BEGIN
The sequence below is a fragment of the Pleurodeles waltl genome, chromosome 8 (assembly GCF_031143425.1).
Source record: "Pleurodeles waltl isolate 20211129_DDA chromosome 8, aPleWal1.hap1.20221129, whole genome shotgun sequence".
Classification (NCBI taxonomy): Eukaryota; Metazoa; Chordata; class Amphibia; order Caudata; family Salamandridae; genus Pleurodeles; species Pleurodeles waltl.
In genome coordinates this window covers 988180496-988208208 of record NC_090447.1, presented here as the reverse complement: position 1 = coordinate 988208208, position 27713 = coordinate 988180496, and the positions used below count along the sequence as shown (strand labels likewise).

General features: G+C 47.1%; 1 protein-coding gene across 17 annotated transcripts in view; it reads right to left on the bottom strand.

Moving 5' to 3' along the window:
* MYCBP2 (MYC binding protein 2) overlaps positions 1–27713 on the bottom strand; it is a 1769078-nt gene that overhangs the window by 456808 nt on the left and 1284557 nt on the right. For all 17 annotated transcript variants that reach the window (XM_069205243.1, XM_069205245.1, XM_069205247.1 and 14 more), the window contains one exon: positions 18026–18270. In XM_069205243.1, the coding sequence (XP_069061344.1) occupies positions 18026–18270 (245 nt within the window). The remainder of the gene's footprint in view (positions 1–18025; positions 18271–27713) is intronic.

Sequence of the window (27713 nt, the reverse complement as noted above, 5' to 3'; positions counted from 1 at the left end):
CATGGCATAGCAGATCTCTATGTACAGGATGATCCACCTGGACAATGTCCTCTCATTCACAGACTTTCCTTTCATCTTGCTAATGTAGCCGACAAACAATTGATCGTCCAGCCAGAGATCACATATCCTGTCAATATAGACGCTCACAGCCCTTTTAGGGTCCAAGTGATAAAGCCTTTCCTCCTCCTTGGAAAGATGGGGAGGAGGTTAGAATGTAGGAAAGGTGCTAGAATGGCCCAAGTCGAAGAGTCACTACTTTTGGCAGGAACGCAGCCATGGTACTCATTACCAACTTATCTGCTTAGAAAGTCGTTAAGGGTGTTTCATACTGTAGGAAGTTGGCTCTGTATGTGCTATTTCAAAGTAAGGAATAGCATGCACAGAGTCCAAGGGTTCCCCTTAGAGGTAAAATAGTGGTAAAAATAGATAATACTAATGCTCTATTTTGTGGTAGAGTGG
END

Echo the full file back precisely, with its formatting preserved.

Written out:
The sequence below is a fragment of the Pleurodeles waltl genome, chromosome 8 (assembly GCF_031143425.1).
Source record: "Pleurodeles waltl isolate 20211129_DDA chromosome 8, aPleWal1.hap1.20221129, whole genome shotgun sequence".
Classification (NCBI taxonomy): Eukaryota; Metazoa; Chordata; class Amphibia; order Caudata; family Salamandridae; genus Pleurodeles; species Pleurodeles waltl.
In genome coordinates this window covers 988180496-988208208 of record NC_090447.1, presented here as the reverse complement: position 1 = coordinate 988208208, position 27713 = coordinate 988180496, and the positions used below count along the sequence as shown (strand labels likewise).

General features: G+C 47.1%; 1 protein-coding gene across 17 annotated transcripts in view; it reads right to left on the bottom strand.

Moving 5' to 3' along the window:
* MYCBP2 (MYC binding protein 2) overlaps positions 1–27713 on the bottom strand; it is a 1769078-nt gene that overhangs the window by 456808 nt on the left and 1284557 nt on the right. For all 17 annotated transcript variants that reach the window (XM_069205243.1, XM_069205245.1, XM_069205247.1 and 14 more), the window contains one exon: positions 18026–18270. In XM_069205243.1, the coding sequence (XP_069061344.1) occupies positions 18026–18270 (245 nt within the window). The remainder of the gene's footprint in view (positions 1–18025; positions 18271–27713) is intronic.

Sequence of the window (27713 nt, the reverse complement as noted above, 5' to 3'; positions counted from 1 at the left end):
CATGGCATAGCAGATCTCTATGTACAGGATGATCCACCTGGACAATGTCCTCTCATTCACAGACTTTCCTTTCATCTTGCTAATGTAGCCGACAAACAATTGATCGTCCAGCCAGAGATCACATATCCTGTCAATATAGACGCTCACAGCCCTTTTAGGGTCCAAGTGATAAAGCCTTTCCTCCTCCTTGGAAAGATGGGGAGGAGGTTAGAATGTAGGAAAGGTGCTAGAATGGCCCAAGTCGAAGAGTCACTACTTTTGGCAGGAACGCAGCCATGGTACTCATTACCAACTTATCTGCTTAGAAAGTCGTTAAGGGTGTTTCATACTGTAGGAAGTTGGCTCTGTATGTGCTATTTCAAAGTAAGGAATAGCATGCACAGAGTCCAAGGGTTCCCCTTAGAGGTAAAATAGTGGTAAAAATAGATAATACTAATGCTCTATTTTGTGGTAGAGTGG